What is a Good Age to Start Taking Lessons?

May 10, 2016

Good age for music lessons

Is Your Child Ready for Music Lessons?

One of the most popular questions I get from parents is at what age should I start my child’s music education? One of the most important aspects of a child’s music education is to understand what the goal of the lesson is. Children ages 2-3 (toddler) can grasp some very basic musical concepts. Playing a musical instrument for your child or to starting to get them to sway on beat with you are just a couple of examples of how to begin introducing your child to music.

Age 4

By 4 years old a child has strong sense of rhythm, meter and melody.  However private lessons require both self discipline and fine motor skills that a child has yet to develop.  Signing your child up for music classes and working on exercises such as identifying the beat and the melody in music as well as identifying different instruments in a song or piece. A program called Kidzrock is for ages 4-7 and is great for age group.

Age 5

At age 5 most children’s gross motor skills are developed enough for drums, violin and piano. The most common Ukulele and recorder have also been taught to this age group with positive results. I personally am a believer that starting a child on piano is the best physical experience to start with. Children will be able to make the transition to guitar around age 6 or 7 with greater ease than at age 5. Suzuki programs and Kidzrock are great for this age group.

Ages 6 and 7

Once a child has a homework routine private practice is more of a possibility. At this age it’s important to look at the individual and their ability to focus as well as their desire to play an instrument. Group classes are still recommended if you simply want to expose your child to playing an instrument. Jr. Rockerz which was created at Dave Simon’s Rock School is a good program to explore. Jr. Rockerz is now offered in elementary, middle and high schools in the st. Louis area.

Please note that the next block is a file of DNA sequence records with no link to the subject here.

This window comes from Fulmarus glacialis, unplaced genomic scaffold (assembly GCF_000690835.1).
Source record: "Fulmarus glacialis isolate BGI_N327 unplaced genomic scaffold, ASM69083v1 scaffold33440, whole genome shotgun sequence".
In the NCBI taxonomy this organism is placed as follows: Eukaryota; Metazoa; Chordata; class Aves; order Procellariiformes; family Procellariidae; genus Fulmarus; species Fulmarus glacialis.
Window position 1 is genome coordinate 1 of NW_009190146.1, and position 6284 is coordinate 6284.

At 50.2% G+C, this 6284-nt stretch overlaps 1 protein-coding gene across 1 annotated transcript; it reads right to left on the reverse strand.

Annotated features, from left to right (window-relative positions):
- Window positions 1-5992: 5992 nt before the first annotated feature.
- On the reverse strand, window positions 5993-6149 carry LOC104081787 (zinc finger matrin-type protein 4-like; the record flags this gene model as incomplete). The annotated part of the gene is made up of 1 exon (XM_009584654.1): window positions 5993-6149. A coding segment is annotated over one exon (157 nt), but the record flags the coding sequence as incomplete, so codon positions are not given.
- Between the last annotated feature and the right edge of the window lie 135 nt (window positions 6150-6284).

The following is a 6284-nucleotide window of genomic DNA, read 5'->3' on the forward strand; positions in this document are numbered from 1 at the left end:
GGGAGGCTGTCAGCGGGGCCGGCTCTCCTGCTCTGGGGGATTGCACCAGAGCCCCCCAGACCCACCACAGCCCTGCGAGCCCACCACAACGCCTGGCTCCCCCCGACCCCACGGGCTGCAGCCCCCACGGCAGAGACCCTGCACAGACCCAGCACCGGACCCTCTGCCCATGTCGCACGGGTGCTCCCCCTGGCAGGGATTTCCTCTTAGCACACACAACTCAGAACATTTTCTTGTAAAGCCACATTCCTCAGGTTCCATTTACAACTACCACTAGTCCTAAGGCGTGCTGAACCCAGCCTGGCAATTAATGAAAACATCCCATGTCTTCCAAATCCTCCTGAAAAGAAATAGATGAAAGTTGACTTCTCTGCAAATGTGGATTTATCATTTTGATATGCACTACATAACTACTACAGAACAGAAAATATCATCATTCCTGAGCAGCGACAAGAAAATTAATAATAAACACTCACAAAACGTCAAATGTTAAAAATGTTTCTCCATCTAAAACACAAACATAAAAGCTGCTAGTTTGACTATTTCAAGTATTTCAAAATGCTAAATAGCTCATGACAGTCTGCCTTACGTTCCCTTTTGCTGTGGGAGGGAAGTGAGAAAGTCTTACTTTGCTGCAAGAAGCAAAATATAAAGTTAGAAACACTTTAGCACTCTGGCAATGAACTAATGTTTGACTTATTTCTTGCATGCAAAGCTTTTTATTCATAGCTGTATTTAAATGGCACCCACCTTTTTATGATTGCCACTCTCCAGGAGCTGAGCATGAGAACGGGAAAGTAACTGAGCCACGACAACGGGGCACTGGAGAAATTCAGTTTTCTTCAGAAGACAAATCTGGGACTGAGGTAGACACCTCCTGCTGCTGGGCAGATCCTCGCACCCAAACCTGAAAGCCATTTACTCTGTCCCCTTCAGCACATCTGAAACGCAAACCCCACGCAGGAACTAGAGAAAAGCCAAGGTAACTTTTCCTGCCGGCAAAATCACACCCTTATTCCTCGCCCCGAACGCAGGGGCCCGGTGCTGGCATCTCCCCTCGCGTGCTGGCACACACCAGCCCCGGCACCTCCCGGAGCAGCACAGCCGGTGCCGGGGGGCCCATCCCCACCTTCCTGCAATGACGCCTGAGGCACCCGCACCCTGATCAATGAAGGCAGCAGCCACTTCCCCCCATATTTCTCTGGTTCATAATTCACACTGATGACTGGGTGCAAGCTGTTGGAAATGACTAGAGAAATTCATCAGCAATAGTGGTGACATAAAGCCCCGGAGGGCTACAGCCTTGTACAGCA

Group or Private Lessons

Many children are in group classes at school where they are introduced to instruments other than the piano. Instruments like violin and recorder enable students to play in a group setting. This class experience is a fantastic introduction to the idea that music is mostly a group experience, one that you can share with your friends. “The only drawback that comes from these types of group lessons is that children needing extra help on their instrument are sometimes too timid to ask for it, or the instructor’s schedule does not allow for extra time spent with students, which can lead to discouragement.” – Children’s Music Workshop

After teaching private and group music lessons for the last 7 years I have noticed the development of these skills at an early age has a lasting impact. When I am really impressed with a kids musical abilities at the age of 7 or 8 I tend to find they have been in music classes for several years and have been introduced to several instruments already.

One important aspect of musical development is the part a parent plays in their child’s musical education/development. What I am mainly talking about here is nurturing a love for music at home, outside of the classroom. Try to turn your child onto whatever music they may be drawn towards. Even if this music may be something you do not love, you want your kid to be excited about music. Just having music on in the car and at home will expose your child without them even realizing it is happening.

PBS reports, “There is a “window of opportunity” from birth to age nine for developing a musical sensibility within children. During this time, the mental structures and mechanisms associated with processing and understanding music are in the prime stages of development, making it of utmost importance to expose children in this age range to music.” -PBS


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